The 501(c)(3), not-for-profit American Eagle Foundation (AEF) of Tennessee has been a major proponent and organizer in establishing and promoting “American Eagle Day.” The AEF is celebrating its 30th year of protecting and caring for bald eagles and other birds of prey. CWF thanks AEF for their support of our work in New Jersey!

 

“On American Eagle Day, and every day, let us continue to treasure and protect the Bald Eagle all across this great land for future generations to enjoy,” says AEF Founder and President Al Cecere, who has been spearheading the American Eagle Day effort for two decades.

Learn More:

 

Lindsay McNamara is the Communications Manager for Conserve Wildlife Foundation of New Jersey.

A Tribute to Elmer Clegg, Eagle Project Volunteer

Wednesday, June 8th, 2016
Loyal Eagle Project Volunteer Contributes to Conservation for over Two Decades

by Dr. Larry Niles, LJ Niles Associates LLC

Dr. Erica Miller and Elmer Clegg.

Dr. Erica Miller and Elmer Clegg.

In the early days of the Bald Eagle project, when we really didn’t know whether the species could be restored back to New Jersey, there were a few people that offered their help without reservation to help the birds. Elmer Clegg and his wife Bunny were two and among the most dedicated. Elmer died May 20th at 79 years old. He was a loyal eagle volunteer for more than two decades.

 

To understand Elmer and Bunny’s contribution its important to remember the circumstances in which the eagles found themselves. The historic population of eagles, about 22 in 1950 but probably much higher in history, had been whittled down to just one unproductive pair by 1981. Biologists at the newly formed Endangered Species Program, including me, worked hard to restore the Delaware Bayshore population with new projects, like hacking young birds into the wild. By the early 2000’s, we had new nests but in places that had not known eagles for decades. In many places they were unwelcome because they thwarted sprawl development or short sighted resource use. They had to be defended, but then we couldn’t afford staff.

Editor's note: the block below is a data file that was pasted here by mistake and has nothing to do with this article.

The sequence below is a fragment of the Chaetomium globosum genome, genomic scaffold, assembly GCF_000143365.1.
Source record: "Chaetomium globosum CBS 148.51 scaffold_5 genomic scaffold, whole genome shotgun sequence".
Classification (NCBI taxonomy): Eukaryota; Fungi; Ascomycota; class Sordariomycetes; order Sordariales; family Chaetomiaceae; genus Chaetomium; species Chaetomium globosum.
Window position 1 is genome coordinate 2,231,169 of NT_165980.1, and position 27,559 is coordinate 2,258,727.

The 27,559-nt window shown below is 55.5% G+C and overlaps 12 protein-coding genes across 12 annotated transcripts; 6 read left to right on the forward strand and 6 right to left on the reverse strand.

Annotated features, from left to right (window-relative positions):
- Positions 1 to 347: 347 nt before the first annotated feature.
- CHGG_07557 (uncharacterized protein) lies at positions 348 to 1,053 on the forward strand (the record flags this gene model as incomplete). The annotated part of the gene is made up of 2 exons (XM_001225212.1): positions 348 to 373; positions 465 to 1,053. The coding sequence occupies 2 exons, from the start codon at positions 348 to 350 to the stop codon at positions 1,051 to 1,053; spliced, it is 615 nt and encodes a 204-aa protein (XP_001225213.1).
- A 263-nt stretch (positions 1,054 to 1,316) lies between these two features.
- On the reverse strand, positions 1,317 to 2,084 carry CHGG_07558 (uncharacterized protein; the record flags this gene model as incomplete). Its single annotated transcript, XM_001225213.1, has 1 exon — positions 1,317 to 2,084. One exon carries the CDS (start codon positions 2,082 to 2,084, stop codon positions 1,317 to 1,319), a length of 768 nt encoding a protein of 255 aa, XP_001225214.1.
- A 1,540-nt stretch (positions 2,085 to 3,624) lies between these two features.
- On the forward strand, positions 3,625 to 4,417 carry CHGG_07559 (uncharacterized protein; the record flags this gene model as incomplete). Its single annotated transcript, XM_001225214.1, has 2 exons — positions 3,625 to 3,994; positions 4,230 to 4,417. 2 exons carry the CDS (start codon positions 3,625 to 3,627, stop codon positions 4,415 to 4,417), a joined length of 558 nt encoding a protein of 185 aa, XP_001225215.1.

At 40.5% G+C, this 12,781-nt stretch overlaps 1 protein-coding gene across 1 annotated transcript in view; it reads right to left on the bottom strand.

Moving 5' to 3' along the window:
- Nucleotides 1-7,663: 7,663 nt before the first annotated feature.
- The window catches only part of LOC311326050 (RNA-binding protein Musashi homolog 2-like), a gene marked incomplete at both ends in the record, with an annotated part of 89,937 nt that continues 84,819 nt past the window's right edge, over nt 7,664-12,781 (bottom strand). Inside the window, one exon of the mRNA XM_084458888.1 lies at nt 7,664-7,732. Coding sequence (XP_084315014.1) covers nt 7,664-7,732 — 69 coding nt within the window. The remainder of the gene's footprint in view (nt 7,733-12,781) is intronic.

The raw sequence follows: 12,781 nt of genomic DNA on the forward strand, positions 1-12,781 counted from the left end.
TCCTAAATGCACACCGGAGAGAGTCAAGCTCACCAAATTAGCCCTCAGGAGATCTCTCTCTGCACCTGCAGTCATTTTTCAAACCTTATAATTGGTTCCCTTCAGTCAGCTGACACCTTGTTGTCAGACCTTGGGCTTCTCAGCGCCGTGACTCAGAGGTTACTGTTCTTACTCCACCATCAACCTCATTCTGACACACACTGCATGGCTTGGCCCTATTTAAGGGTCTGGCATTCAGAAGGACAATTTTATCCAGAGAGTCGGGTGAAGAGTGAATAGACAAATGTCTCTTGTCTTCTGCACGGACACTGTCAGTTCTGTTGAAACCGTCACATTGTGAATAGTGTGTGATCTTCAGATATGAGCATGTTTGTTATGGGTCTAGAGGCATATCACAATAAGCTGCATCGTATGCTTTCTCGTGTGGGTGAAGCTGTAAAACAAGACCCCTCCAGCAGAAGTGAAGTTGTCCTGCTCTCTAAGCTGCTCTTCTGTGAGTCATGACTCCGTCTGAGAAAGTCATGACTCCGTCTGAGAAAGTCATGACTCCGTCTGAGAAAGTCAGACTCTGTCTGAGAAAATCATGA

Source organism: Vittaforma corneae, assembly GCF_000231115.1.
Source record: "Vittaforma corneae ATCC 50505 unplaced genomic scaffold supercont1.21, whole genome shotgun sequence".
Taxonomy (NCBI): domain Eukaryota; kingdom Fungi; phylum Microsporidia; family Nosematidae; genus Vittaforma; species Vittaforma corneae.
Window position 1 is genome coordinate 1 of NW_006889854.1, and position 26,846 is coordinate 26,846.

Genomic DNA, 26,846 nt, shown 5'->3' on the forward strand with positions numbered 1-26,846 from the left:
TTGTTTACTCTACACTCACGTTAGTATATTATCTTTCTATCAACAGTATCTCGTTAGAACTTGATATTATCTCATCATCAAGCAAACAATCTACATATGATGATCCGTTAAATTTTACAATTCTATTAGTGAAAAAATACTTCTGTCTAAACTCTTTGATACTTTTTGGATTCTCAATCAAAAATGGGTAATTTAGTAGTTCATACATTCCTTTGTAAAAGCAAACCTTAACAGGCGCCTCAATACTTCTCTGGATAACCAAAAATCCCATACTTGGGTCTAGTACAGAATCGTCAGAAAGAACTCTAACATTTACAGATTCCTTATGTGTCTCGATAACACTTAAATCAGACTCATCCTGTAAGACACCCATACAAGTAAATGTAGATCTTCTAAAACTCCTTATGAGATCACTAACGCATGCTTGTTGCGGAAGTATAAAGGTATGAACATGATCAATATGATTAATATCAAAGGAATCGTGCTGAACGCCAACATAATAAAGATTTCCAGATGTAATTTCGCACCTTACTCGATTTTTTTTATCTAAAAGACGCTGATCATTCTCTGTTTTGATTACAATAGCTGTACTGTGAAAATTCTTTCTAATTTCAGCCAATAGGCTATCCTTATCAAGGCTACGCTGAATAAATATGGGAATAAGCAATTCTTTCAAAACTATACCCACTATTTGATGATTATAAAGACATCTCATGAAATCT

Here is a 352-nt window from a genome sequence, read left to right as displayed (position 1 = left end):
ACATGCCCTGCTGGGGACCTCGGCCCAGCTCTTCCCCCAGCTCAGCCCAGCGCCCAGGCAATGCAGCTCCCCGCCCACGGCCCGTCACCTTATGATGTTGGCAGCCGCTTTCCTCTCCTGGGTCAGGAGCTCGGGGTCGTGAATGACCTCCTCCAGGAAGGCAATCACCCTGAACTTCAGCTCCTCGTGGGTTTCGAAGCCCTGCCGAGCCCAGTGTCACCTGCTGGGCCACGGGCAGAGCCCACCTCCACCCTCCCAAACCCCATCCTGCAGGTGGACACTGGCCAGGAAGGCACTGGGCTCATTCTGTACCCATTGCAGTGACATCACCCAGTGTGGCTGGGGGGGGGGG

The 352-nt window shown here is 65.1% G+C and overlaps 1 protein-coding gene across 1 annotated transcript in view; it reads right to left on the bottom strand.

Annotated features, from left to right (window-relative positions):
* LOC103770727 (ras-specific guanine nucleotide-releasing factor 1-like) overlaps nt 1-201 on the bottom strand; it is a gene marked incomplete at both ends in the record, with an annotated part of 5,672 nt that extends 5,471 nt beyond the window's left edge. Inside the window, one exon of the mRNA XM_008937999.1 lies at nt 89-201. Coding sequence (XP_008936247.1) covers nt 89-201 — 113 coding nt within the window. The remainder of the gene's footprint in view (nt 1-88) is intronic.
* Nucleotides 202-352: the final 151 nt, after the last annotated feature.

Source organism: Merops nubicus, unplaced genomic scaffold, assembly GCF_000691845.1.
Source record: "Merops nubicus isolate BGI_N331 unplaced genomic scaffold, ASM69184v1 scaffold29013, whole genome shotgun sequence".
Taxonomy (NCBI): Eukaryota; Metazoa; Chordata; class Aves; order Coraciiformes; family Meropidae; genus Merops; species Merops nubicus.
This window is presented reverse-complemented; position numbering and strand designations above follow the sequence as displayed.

Dr. Erica Miller and Elmer and Bunny Clegg.

Dr. Erica Miller and Elmer and Bunny Clegg.

Into that breach stood Elmer and Bunny and others like them, John and Sheryl Healy and Red and Mary Jane Horner. They were stalwart defenders of wildlife that brooked no insult to the birds by watching the nest throughout the nesting period until the young birds fledged. It was rewarding but difficult work trying to persuade farmers, businessmen, irate suburbanites and many others that the eagles deserved to be where they were. A few times our conservation officers had to step in, or DEP had to drop the regulatory hammer, but mostly it was the calm persuasion of people, like Elmer, who’s true love for these birds spoke convincingly to those against the bird.

 

Elmer helped me understand that the future of wildlife doesn’t lie in the agencies or their staff, but in the hearts of people who care for wildlife. People like Elmer deserve to return to this earth as the species they loved so much.

 

Dr. Larry Niles has led conservation efforts for over 30 years.